The 2016 CYL mentorship recipients are:
The CYL Selections at CBIC brought together the semi-finalists, current graduates, and industry leaders for a week of networking and learning. The event included the five-year reunion celebration of the CYL national launch, where over 60 alumni mentors and mentees gathered for the graduation of the current group and acknowledgement of the success of the program.
“Before the creation of the CBIC, CYL selections were held in the spring as a standalone event and with so many people attending the conference in August, it just made sense to combine the two” said Jill Harvie, CCA Programs Manager. “In the end, it was both a huge attribute to the conference and a considerable benefit to the semi-finalists and graduates. Between the speakers, sessions, and ample networking opportunities, these young cattlemen and women gained a lot from the experience, whether they were chosen as finalists or not. Many positive comments were also made by other CBIC delegates about the amount of young faces in the crowd and the strong representation by the future of Canadian beef.”
Congratulations to the 2016 recipients, who will soon be paired with an industry mentor to guide them over the next eight months. The CYL Program provides industry-specific training and mentorship opportunities to young producers. CYL participants have the opportunity to explore a potential career choice or involvement with a provincial/national producer organization, while gaining the expertise and business acumen necessary to sustain the cattle industry into the future.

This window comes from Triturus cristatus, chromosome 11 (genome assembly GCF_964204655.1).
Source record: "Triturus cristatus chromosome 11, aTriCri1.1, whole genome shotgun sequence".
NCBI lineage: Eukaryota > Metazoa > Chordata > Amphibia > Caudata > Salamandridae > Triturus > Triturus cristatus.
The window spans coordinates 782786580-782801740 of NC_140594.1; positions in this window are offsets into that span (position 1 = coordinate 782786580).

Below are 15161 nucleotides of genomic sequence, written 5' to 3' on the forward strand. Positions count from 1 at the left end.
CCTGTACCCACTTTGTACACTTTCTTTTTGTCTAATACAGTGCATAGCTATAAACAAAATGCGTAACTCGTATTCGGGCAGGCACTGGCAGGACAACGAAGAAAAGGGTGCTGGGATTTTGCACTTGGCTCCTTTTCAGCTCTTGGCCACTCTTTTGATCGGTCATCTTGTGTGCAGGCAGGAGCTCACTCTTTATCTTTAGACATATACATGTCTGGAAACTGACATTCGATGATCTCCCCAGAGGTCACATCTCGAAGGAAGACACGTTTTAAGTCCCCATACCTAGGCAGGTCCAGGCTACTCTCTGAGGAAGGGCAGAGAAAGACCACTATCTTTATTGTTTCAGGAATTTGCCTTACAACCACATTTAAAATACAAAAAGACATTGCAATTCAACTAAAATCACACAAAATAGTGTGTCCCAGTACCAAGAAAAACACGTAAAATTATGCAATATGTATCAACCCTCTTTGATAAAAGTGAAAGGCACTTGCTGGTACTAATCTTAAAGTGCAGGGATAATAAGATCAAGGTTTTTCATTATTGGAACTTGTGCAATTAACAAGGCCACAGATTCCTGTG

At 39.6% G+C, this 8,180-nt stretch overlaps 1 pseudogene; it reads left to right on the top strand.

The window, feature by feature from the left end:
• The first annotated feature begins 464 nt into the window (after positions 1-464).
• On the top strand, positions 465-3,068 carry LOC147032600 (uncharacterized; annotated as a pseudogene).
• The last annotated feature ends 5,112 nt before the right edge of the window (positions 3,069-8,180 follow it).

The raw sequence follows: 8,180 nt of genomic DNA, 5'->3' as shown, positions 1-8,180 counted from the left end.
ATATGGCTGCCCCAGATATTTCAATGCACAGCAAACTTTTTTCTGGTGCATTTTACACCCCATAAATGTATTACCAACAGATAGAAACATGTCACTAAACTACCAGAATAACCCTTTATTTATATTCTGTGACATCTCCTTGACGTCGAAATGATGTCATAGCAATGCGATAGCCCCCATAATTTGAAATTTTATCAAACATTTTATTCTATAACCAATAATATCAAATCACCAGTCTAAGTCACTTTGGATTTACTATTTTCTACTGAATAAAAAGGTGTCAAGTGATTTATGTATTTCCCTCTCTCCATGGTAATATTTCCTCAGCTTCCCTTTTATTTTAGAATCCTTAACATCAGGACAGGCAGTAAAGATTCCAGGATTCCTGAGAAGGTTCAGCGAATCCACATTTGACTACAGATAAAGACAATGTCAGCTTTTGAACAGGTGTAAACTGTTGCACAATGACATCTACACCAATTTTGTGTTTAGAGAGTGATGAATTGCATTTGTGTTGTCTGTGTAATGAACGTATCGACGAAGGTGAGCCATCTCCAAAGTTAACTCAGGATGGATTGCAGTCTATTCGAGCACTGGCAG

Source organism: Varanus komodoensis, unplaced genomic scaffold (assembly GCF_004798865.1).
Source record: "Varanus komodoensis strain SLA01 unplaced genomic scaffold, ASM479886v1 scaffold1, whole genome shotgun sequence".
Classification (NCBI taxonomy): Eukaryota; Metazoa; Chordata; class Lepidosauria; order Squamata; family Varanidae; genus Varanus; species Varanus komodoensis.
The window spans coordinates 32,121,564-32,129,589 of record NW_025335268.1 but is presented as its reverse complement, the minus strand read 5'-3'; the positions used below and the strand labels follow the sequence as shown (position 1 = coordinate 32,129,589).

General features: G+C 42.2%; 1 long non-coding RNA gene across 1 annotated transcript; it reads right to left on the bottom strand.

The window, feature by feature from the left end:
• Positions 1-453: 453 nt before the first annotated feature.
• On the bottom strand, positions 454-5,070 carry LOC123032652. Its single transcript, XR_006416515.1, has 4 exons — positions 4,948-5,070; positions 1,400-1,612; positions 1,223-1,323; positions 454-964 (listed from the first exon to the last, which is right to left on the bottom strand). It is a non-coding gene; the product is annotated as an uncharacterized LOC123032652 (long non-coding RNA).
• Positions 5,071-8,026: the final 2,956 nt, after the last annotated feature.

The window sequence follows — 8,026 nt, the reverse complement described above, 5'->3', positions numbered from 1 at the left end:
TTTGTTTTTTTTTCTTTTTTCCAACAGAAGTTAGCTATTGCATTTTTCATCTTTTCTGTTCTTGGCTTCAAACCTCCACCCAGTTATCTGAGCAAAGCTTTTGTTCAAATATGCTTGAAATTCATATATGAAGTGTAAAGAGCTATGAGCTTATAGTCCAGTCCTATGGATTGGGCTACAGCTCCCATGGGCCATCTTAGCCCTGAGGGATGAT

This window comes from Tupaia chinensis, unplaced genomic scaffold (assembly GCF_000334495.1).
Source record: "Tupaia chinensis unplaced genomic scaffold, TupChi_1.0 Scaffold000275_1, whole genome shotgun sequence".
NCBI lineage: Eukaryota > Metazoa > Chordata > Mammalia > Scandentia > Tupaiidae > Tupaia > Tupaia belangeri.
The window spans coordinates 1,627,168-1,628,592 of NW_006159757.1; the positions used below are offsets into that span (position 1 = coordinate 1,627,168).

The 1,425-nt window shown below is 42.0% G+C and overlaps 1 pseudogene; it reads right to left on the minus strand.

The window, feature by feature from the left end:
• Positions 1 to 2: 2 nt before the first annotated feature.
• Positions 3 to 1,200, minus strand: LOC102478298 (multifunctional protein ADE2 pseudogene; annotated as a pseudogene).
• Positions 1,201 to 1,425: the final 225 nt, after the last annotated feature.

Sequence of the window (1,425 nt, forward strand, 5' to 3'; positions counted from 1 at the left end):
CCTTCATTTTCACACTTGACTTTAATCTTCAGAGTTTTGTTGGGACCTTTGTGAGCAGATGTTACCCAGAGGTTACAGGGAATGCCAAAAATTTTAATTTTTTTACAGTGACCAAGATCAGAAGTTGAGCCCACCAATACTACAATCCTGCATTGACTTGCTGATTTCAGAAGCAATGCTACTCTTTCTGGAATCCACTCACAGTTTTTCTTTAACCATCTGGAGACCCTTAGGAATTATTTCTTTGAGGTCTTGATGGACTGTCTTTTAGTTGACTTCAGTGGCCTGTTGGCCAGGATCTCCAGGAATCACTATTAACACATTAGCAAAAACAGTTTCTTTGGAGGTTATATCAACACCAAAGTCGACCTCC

Funding for the CYL Program is made available through its foundation partners, UFA Co-operative Ltd., the Alberta Livestock and Meat Agency (ALMA), Cargill, and MNP. The program also receives support from Gold Sponsors Farm Credit Canada and New Holland.
For further information, contact:
Canadian Cattlemen’s Association
403-275-8558 x 316 | email@example.com
April 28, 2016
Calgary, AB – The Cattlemen’s Young Leaders (CYL) program, a national youth initiative of the Canadian Cattlemen’s Association (CCA), is pleased to announce the 24 semifinalists vying for 16 mentorship positions in the 2016 program year.
The semifinalists were selected from a pool of nearly 50 applicants. “We are thrilled to see another solid year of applicants to the CYL program,” says Jill Harvie, CCA Programs Manager. “CYL is now hitting its five-year milestone since inception and has grown into a well-established and comprehensive program. This year is particularly exciting as we are pleased to invite the 24 semifinalists to take in the new Canadian Beef Industry Conference (CBIC), August 9-11, where they will vie for the 16 mentorship positions. Best of luck to all!”
The 24 semifinalists were selected based on their online applications, which were evaluated by a panel of judges. The finalists will be selected at the CYL Selections and Graduation event on August 9, 2016 in Calgary, AB, in conjunction with the CBIC. CYL semifinalists and graduates will be attending the CBIC conference that week, as well as the CYL 5 Year Milestone Event during the conference opening ceremonies.
The 2016 CYL semifinalists are:
After final selection, CYL candidates will be paired with a mentor for a nine-month mentorship in their area of interest. In the past, the program has seen a wide range of focus areas. These range from production focusses such as extended grazing seasons, nutrition and embryo work to marketing and trade to industry policy to advocacy. The mentors are handpicked to best suit each individual CYL and set them up for a very successful and productive year. CYLs gain knowledge in their area of interest, exposure to the CCA and its provincial members, an expanded network and personal growth.
For further information, contact:
Canadian Cattlemen’s Association
403-275-8558 | firstname.lastname@example.org